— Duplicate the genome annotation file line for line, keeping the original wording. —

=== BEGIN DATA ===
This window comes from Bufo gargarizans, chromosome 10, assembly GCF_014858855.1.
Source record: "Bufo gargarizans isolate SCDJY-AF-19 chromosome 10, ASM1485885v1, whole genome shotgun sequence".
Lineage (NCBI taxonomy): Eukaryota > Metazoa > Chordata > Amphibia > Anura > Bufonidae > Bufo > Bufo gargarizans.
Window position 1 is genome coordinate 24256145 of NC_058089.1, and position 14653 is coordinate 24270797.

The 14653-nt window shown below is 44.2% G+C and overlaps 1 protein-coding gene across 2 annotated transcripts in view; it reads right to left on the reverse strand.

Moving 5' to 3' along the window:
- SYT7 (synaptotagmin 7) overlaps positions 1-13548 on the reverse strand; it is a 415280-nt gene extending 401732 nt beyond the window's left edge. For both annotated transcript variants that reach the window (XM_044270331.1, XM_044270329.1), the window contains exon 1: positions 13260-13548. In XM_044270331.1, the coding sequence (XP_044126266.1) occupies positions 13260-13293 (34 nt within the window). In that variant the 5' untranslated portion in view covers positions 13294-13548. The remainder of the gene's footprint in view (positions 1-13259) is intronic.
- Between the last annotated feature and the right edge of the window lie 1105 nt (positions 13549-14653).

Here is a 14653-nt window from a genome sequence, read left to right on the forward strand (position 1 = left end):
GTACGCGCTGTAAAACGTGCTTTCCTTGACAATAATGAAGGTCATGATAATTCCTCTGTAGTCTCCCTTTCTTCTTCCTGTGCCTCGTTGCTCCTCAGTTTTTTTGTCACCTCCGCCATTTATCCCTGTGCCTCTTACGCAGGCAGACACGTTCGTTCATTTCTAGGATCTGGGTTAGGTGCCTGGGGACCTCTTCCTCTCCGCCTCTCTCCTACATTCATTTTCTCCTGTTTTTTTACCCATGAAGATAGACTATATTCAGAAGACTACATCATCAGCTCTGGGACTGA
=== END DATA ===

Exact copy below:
This window comes from Bufo gargarizans, chromosome 10, assembly GCF_014858855.1.
Source record: "Bufo gargarizans isolate SCDJY-AF-19 chromosome 10, ASM1485885v1, whole genome shotgun sequence".
Lineage (NCBI taxonomy): Eukaryota > Metazoa > Chordata > Amphibia > Anura > Bufonidae > Bufo > Bufo gargarizans.
Window position 1 is genome coordinate 24256145 of NC_058089.1, and position 14653 is coordinate 24270797.

The 14653-nt window shown below is 44.2% G+C and overlaps 1 protein-coding gene across 2 annotated transcripts in view; it reads right to left on the reverse strand.

Moving 5' to 3' along the window:
- SYT7 (synaptotagmin 7) overlaps positions 1-13548 on the reverse strand; it is a 415280-nt gene extending 401732 nt beyond the window's left edge. For both annotated transcript variants that reach the window (XM_044270331.1, XM_044270329.1), the window contains exon 1: positions 13260-13548. In XM_044270331.1, the coding sequence (XP_044126266.1) occupies positions 13260-13293 (34 nt within the window). In that variant the 5' untranslated portion in view covers positions 13294-13548. The remainder of the gene's footprint in view (positions 1-13259) is intronic.
- Between the last annotated feature and the right edge of the window lie 1105 nt (positions 13549-14653).

Here is a 14653-nt window from a genome sequence, read left to right on the forward strand (position 1 = left end):
GTACGCGCTGTAAAACGTGCTTTCCTTGACAATAATGAAGGTCATGATAATTCCTCTGTAGTCTCCCTTTCTTCTTCCTGTGCCTCGTTGCTCCTCAGTTTTTTTGTCACCTCCGCCATTTATCCCTGTGCCTCTTACGCAGGCAGACACGTTCGTTCATTTCTAGGATCTGGGTTAGGTGCCTGGGGACCTCTTCCTCTCCGCCTCTCTCCTACATTCATTTTCTCCTGTTTTTTTACCCATGAAGATAGACTATATTCAGAAGACTACATCATCAGCTCTGGGACTGA